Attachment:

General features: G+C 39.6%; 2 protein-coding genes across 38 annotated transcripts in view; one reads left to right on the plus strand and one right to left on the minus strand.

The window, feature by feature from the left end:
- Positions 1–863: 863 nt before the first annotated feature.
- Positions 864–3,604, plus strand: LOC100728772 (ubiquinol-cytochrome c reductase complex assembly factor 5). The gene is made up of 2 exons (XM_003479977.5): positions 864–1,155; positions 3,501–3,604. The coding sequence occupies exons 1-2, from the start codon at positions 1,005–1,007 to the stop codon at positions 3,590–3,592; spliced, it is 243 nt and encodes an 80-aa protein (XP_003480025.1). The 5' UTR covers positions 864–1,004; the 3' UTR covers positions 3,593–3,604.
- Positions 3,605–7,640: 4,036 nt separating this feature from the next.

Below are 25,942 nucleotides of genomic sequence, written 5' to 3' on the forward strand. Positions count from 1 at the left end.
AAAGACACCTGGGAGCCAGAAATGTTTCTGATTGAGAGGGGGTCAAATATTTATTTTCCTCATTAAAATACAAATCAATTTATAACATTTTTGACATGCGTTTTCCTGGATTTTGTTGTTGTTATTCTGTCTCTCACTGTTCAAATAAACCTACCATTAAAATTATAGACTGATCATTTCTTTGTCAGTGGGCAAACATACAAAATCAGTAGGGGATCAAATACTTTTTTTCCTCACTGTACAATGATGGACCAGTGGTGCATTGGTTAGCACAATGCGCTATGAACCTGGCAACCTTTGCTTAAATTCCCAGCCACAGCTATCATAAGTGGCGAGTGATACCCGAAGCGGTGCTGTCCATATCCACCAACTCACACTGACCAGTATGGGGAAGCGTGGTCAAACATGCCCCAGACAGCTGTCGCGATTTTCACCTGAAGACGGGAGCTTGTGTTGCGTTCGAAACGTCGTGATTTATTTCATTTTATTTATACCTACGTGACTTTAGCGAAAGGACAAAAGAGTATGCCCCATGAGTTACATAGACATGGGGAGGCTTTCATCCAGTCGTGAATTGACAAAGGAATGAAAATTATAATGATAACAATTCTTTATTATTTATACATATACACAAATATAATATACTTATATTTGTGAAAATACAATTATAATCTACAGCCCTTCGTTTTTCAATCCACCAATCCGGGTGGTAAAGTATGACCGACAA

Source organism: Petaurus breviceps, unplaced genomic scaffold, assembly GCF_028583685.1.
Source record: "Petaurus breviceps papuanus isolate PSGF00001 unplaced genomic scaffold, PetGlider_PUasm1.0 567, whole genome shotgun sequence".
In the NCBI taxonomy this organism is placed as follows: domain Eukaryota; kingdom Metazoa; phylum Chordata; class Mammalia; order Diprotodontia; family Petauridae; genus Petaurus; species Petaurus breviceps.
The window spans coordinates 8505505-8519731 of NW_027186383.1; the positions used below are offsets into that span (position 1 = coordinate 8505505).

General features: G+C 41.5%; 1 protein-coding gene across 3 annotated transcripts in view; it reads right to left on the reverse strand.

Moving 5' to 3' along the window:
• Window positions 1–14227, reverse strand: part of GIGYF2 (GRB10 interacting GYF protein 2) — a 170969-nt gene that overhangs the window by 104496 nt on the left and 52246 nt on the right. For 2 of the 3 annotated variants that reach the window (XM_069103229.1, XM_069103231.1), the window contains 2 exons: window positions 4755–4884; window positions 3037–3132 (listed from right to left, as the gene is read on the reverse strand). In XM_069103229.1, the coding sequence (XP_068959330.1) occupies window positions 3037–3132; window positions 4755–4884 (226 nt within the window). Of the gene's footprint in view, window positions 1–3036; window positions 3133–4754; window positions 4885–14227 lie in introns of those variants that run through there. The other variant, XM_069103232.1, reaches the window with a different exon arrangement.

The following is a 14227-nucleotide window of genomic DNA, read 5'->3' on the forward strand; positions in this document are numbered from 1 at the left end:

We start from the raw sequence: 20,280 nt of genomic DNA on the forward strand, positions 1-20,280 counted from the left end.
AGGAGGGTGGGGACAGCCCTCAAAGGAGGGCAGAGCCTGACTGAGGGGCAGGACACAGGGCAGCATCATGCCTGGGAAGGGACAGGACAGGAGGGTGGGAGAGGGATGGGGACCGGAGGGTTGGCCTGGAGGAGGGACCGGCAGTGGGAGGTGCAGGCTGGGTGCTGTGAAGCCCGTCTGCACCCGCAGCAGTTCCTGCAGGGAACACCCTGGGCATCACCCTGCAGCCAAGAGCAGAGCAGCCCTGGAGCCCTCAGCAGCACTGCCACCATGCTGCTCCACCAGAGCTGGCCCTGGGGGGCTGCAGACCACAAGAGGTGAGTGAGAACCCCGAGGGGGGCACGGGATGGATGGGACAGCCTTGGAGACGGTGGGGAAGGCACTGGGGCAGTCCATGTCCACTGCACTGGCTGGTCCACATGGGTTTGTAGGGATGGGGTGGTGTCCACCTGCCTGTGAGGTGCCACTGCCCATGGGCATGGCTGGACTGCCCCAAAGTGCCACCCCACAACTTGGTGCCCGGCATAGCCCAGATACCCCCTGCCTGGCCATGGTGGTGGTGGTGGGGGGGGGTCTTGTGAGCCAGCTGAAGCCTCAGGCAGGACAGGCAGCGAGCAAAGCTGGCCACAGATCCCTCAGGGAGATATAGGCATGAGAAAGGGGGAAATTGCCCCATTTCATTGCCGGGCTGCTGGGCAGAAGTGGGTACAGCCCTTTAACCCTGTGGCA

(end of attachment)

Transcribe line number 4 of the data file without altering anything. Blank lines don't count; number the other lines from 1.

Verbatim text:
- Positions 864–3,604, plus strand: LOC100728772 (ubiquinol-cytochrome c reductase complex assembly factor 5). The gene is made up of 2 exons (XM_003479977.5): positions 864–1,155; positions 3,501–3,604. The coding sequence occupies exons 1-2, from the start codon at positions 1,005–1,007 to the stop codon at positions 3,590–3,592; spliced, it is 243 nt and encodes an 80-aa protein (XP_003480025.1). The 5' UTR covers positions 864–1,004; the 3' UTR covers positions 3,593–3,604.